¶7 However both the above comment and the Commerce Acceptance Case make it clear that a note may be made non-negotiable by the added terms of an attached agreement not that it may be made negotiable by those terms when it lacks an element of negotiability on its face. We have been cited to no case, nor have we found one, in which a note on its face non-negotiable has been found to be negotiable by reference to an attached security agreement.

¶8 It is our opinion that a note cannot depend upon another agreement for elements of negotiability whether that agreement is attached to the note or separate from it except in those rare instances where such an incorporation is sanctioned by the Uniform Commercial Code expressly or by necessary implication. Negotiable notes are designed to be couriers without excess luggage under both the prior law and under the Code and so negotiability must be determined from the face of the note without regard to outside sources (with rare exceptions) so that the taker may know that he takes a negotiable instrument with the insurance of collectability provided by the Code and not an ordinary contract subject to the possibility of all defenses by the maker.

¶9 12A O.S. 1971 § 3-105 in subdivision (2) provides that a note is not negotiable if the instrument "(a) states that it is subject to or governed by any other agreement . . ." 12A O.S. 1971 § 3-119 (2) provides: "A separate agreement does not affect the negotiability of an instrument." Bender's U.C.C. Service, Hart & Willier, Commercial Paper § 2.09[3] states in part:

"Section 3-119(2) makes it clear that the conditional or unconditional character of an instrument is to be determined from the terms of the instrument itself . . . An instrument is non-negotiable if it contains `any language which, fairly construed, requires the holder to look to the other agreement for the terms of payment.'. . ."

We think that these Code provisions are controlling in this instance where the attached note and security agreement could be detached and treated as separate instruments.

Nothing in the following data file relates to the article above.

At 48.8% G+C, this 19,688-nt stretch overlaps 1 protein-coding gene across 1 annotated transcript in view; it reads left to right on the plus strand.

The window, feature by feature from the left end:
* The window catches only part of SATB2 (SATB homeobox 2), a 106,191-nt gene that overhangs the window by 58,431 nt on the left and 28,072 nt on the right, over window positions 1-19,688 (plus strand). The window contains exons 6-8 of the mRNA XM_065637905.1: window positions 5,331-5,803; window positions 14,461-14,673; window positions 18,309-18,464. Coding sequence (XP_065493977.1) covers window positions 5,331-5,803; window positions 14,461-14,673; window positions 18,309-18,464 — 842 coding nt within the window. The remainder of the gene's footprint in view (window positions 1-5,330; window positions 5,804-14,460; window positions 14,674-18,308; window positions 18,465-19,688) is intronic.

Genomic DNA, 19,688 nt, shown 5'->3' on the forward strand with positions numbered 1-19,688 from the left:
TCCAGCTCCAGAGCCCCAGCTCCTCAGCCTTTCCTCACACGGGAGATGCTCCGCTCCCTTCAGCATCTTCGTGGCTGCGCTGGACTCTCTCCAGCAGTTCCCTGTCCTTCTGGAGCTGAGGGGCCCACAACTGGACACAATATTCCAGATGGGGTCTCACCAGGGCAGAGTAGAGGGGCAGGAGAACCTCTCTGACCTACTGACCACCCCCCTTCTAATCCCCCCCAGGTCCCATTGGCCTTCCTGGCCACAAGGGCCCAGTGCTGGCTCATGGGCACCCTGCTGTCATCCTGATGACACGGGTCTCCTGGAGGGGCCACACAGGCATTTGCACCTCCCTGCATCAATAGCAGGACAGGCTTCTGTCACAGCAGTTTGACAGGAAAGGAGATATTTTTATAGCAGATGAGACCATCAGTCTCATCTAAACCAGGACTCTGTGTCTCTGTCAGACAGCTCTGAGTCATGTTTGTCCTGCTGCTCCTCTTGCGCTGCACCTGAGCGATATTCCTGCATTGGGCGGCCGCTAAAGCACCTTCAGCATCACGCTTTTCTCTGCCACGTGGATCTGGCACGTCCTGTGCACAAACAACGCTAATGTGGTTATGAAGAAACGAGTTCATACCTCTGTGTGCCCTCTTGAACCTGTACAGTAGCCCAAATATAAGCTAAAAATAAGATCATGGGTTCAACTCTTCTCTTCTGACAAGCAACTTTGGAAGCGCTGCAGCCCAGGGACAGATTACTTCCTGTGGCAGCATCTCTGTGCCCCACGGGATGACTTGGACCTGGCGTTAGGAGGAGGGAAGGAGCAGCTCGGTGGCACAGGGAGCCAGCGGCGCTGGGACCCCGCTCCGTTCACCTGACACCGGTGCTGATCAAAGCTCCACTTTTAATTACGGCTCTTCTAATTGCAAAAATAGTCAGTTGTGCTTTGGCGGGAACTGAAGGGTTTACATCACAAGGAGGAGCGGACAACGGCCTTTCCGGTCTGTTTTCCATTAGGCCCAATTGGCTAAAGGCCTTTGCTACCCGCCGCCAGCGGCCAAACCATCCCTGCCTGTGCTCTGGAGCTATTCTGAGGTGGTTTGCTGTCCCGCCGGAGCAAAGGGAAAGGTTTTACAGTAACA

¶10 We are particularly concerned about the incongruous result which might be reached in this case if we held that the security agreement here imparted the necessary element of negotiability to the promissory note so that it became negotiable. Though on the same sheet of paper, the security agreement and the note are so situated on the paper that they could be detached from each other and each would appear to be an agreement complete in itself. There is nothing in the terms of either agreement to make it illegal or even inappropriate for a holder to so separate them. In that event any subsequent holder of the note could not determine its negotiability from the note itself but this would depend upon a now separate instrument, the security agreement. Presumably such a note, though negotiable when attached (if we should so hold) would be non-negotiable when separated, since under the Code and before with rare exceptions none of which is relevant here, a separate agreement cannot supply elements of negotiability to a note which from its very nature must be negotiable or not from its face. 12A O.S. 1971 § 3-119 (2) and Oklahoma Code Comment 5 thereto; Britton, Bills and Notes 41 (2d ed. 1961). This is a bad result to be avoided if possible.

¶11 We note that the 1962 draft of the Uniform Commercial Code does permit reference to another agreement for a term of the sort which we have under consideration here. Under it an instrument's negotiability is not affected by a clause which "refers to a separate agreement for rights as to prepayment or acceleration." § 3-105(1)(c). However this provision is not included in the Oklahoma Code which is modeled after the earlier version. We do not feel free to add to or subtract from the elements of negotiability as set out in the Code adopted by the Legislature however desirable such a change might be.

¶12 The judgment of the trial court is affirmed.

¶13 Affirmed.

¶14 BOX, J., concurs.